BY RICHARD THOMPSON| THEADVOCATE.COM
New Orleans’ tourism bureau will put $300,000 in marketing muscle behind new seasonal flights that will link the city to Germany starting next spring.
“We are going to try to keep this plane filled every day, both ways,” Stephen Perry, president and CEO of the New Orleans Convention & Visitors Bureau, said Thursday as German airline Condor officially announced twice-weekly flights to Frankfurt as reported by The New Orleans Advocate.
The nonstop transatlantic airline service is the first in decades for New Orleans and gives Louis Armstrong New Orleans International Airport a long-awaited gateway to many more markets on the continent.
Frankfurt offers connections to more than 120 destinations in Europe, said Titus Johnson, vice president of North America and the Caribbean for the Thomas Cook Group, Condor’s parent company.
The timing is right for the announcement, coming a week before the city will host the IPW, the U.S. Travel Association’s annual trade show, which is returning to the Crescent City after 14 years.
The convention is expected to draw more than 6,000 attendees from 73 countries, including more than 1,300 international and domestic travel buyers and hundreds of travel writers. Overseas tour operators and wholesalers are looking to buy in bulk and repackage vacations to sell to international tourists, who tend to rely more on travel agencies for booking trips.
For years, local business leaders have worked to land a large international carrier that could offer service to premier European destinations like London or Paris.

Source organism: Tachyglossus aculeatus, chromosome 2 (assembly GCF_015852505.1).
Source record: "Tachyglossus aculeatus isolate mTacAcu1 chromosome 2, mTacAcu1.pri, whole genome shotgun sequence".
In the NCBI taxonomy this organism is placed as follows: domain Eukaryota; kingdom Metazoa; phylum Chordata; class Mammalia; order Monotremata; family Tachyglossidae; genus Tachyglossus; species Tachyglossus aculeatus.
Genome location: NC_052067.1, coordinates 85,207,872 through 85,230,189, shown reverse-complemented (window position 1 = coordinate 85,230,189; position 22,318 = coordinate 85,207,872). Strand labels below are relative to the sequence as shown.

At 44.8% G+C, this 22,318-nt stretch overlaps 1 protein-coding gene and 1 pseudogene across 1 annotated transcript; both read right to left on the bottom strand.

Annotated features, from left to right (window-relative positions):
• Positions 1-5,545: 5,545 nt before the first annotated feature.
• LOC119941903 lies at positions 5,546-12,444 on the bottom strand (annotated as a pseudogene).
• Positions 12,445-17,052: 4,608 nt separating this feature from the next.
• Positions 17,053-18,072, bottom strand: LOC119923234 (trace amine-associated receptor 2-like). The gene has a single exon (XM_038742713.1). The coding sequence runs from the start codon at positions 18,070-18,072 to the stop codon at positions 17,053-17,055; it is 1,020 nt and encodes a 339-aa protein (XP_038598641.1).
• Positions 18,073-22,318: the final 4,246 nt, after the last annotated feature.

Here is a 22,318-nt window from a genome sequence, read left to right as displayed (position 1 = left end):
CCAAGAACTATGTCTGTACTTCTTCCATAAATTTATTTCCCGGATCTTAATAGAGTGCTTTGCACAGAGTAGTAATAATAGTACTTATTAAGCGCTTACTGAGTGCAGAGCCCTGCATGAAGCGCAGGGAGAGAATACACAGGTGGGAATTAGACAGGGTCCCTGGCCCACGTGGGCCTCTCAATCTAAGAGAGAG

Targeting international travelers is a smart play for the city’s tourism industry, officials say, because those travelers tend to stay longer — typically as long as 18 days — and spend more during their visit, according to the New Orleans Convention & Visitors Bureau, which books conventions for the city.
The flights to Frankfurt will be on Sundays and Wednesdays from May through October.
Johnson said the carrier will offer one-way fares from New Orleans to Frankfurt starting at $399.
“That’s less than one-third of what you’ll pay going via one of the major hubs in the U.S.,” he said.
For Condor, the move is part of a larger U.S. rollout targeted at international leisure travelers. Condor also is adding service from Frankfurt to San Diego, and from Munich to Seattle and Las Vegas.
Miami-based National Airlines operated the first nonstop flight from New Orleans to Europe in the late 1970s. National was acquired by Pan Am in 1980, and consumer demand in subsequent years wasn’t enough to entice another airline to fill the void.
With Condor’s announcement, the airport now has 15 airlines providing service to 54 nonstop destinations, including five international locales.